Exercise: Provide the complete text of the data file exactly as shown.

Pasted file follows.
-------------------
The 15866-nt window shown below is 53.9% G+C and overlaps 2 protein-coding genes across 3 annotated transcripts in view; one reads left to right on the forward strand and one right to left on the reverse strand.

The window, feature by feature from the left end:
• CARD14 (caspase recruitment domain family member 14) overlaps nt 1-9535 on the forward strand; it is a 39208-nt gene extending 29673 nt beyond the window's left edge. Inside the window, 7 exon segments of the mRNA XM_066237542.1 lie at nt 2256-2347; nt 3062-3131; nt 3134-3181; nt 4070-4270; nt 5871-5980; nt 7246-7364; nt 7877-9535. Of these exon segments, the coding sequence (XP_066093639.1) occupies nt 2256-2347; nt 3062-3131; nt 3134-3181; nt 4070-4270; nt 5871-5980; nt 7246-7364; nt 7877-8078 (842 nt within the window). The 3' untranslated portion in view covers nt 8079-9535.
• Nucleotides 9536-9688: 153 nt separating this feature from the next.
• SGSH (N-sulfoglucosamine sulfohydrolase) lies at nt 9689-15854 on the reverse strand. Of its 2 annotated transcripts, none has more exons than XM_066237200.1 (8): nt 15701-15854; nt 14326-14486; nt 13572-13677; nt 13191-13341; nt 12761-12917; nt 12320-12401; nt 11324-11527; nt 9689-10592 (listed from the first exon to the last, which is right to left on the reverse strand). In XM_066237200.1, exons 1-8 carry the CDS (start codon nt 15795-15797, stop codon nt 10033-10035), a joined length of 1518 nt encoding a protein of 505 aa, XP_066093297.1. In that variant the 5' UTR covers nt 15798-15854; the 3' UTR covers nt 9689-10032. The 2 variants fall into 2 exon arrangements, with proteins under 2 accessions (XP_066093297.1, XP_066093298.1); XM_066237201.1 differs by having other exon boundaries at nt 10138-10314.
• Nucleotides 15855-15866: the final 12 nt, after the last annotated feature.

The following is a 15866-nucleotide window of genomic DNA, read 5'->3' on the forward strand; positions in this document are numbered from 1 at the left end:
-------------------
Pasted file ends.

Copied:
The 15866-nt window shown below is 53.9% G+C and overlaps 2 protein-coding genes across 3 annotated transcripts in view; one reads left to right on the forward strand and one right to left on the reverse strand.

The window, feature by feature from the left end:
• CARD14 (caspase recruitment domain family member 14) overlaps nt 1-9535 on the forward strand; it is a 39208-nt gene extending 29673 nt beyond the window's left edge. Inside the window, 7 exon segments of the mRNA XM_066237542.1 lie at nt 2256-2347; nt 3062-3131; nt 3134-3181; nt 4070-4270; nt 5871-5980; nt 7246-7364; nt 7877-9535. Of these exon segments, the coding sequence (XP_066093639.1) occupies nt 2256-2347; nt 3062-3131; nt 3134-3181; nt 4070-4270; nt 5871-5980; nt 7246-7364; nt 7877-8078 (842 nt within the window). The 3' untranslated portion in view covers nt 8079-9535.
• Nucleotides 9536-9688: 153 nt separating this feature from the next.
• SGSH (N-sulfoglucosamine sulfohydrolase) lies at nt 9689-15854 on the reverse strand. Of its 2 annotated transcripts, none has more exons than XM_066237200.1 (8): nt 15701-15854; nt 14326-14486; nt 13572-13677; nt 13191-13341; nt 12761-12917; nt 12320-12401; nt 11324-11527; nt 9689-10592 (listed from the first exon to the last, which is right to left on the reverse strand). In XM_066237200.1, exons 1-8 carry the CDS (start codon nt 15795-15797, stop codon nt 10033-10035), a joined length of 1518 nt encoding a protein of 505 aa, XP_066093297.1. In that variant the 5' UTR covers nt 15798-15854; the 3' UTR covers nt 9689-10032. The 2 variants fall into 2 exon arrangements, with proteins under 2 accessions (XP_066093297.1, XP_066093298.1); XM_066237201.1 differs by having other exon boundaries at nt 10138-10314.
• Nucleotides 15855-15866: the final 12 nt, after the last annotated feature.

The following is a 15866-nucleotide window of genomic DNA, read 5'->3' on the forward strand; positions in this document are numbered from 1 at the left end: